By Katie & Gay Hendricks
Did you know that blaming your partner can actually become an addiction?
It’s a habit you and your partner can get hooked on, and one that slowly drains the vital energy from your relationship.
That’s why we call blame “the cocaine of relationships.” It may even be more dangerous, because we often don’t know we are doing it, and we definitely don’t realize how bad it is for our bodies and souls.
It works even faster than cocaine – creating an instant jolt in our bodies that is “covering up” the real issues. It “feels good” in the moment, but its self-perpetuating cycle makes it impossible for intimacy and connection.
Here’s how it works:
When you engage in overeating, gambling, excessive spending, or any type of drug addiction, several things are at play:
First, the addiction serves as a distraction: you’re numbing out and not being present in the moment in an attempt to avoid facing the real underlying issue.
At the same time, you get a “rush” of adrenaline every time you engage in the addiction. The stress hormone adrenaline is secreted in your body when we feel strong emotions such as anger, triggering the “flight or fight response.” Your body is fired up, and that can feel good.
The problem with adrenaline is that it makes you feel alive… but only for a short while.
Once the feeling wears off, it’s back to being down again – face to face with the underlying demons. You need a fast and powerful “fix,” or the demons feel like they will eat you alive. So you engage in more addiction, creating a vicious cycle that ultimately results in more pain.
Blame takes on a very similar pattern in intimate relationships.
When you blame your partner, you temporarily take the focus off of yourself and throw it onto the other person. Instead of taking responsibility for your part in the situation, you create a distraction, and a very effective one. Blame is the ultimate cop-out.
Engaging in blame creates intense feelings, but not the good kind.
Just like a “traditional” addiction, the need for blame escalates and starts to overtake our thinking. But something else is also happening, and it’s a profound revelation.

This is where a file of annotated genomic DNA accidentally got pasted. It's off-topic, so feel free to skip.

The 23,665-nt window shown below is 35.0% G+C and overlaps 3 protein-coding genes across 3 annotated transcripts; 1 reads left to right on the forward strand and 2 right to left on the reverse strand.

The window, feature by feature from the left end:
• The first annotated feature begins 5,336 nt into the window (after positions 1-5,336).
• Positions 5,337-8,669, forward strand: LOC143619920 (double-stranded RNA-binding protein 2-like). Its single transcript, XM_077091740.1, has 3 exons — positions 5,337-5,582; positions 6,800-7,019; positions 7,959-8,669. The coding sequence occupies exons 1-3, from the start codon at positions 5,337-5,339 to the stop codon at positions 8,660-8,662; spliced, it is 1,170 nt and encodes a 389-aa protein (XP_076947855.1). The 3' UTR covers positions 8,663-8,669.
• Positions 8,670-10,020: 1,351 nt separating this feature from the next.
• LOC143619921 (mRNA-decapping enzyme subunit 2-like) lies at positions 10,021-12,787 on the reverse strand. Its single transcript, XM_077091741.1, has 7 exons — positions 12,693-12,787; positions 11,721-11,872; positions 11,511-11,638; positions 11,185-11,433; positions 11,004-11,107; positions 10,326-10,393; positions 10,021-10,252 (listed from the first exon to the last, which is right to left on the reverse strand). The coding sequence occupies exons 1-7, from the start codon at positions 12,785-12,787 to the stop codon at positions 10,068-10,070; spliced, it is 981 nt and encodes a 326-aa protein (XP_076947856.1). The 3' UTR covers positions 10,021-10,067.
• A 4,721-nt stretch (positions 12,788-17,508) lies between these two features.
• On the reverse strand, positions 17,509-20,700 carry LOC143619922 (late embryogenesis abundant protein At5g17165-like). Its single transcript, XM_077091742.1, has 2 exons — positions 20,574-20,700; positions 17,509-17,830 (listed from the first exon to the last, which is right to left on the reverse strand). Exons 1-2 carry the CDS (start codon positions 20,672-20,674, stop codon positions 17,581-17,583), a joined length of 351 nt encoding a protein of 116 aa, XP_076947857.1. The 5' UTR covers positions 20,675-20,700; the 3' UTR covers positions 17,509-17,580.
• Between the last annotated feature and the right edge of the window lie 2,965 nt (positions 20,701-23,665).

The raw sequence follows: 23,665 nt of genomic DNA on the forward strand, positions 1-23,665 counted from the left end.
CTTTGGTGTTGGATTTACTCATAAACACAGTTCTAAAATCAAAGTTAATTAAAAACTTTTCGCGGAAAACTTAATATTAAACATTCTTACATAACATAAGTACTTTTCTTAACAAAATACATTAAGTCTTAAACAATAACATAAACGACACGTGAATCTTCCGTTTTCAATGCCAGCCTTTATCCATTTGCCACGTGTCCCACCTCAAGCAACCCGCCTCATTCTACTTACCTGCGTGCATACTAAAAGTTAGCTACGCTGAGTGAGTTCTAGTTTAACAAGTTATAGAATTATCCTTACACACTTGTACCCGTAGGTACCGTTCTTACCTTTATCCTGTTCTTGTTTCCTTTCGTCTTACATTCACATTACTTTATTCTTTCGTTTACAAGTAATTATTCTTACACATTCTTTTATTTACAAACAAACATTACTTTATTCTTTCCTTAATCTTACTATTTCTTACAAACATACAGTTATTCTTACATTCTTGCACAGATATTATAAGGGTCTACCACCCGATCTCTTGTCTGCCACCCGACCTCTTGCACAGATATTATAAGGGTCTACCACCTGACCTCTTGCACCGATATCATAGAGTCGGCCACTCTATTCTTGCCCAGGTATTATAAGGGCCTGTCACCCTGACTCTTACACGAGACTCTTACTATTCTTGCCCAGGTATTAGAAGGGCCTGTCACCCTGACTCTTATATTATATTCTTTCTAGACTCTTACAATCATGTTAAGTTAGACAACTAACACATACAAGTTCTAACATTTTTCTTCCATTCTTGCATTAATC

Conflict creates a spike in adrenaline. Blame actually works faster than cocaine, because in less than a second, your body is infused from inside. When both partners engage in blame, it can serve as a substitute for whatever is lacking in the relationship – usually intimacy, sex, and connection.
Engaging in blame creates intense feelings, but not the good kind. Rather than coming together to solve a problem, you “point fingers” at each other and try to earn the position and rush of feeling of “being right.”
Your senses are all fired up – just as they are when you’re making love – but they are senses in opposition rather than harmony.
You’re trying to replace the joyful feelings of love, connection, and intimacy – with the destructive adrenaline of fighting, frustration, and pain.
Blame can be a difficult addiction to break, especially without the right roadmap.
It took us several years to figure out how to end blame and criticism in our relationship once and for all. Once we did, we were amazed by the profound amounts of positive energy and vitality that replaced it.
What couples don’t realize is that adrenaline, which drains and depletes you, is very different from the flow, or “harmonizing” hormones secreted when we are loving and feeling loved.
And these hormones… unlike adrenaline… can be renewed and built on, time and again!
Our work helps liberate these harmonizing hormones.
When we’ve taught these techniques to couples and they’ve gone just one full day without blame, they experienced huge shifts in their relationship.
We know it’s possible for you, too. We can’t wait to show you how: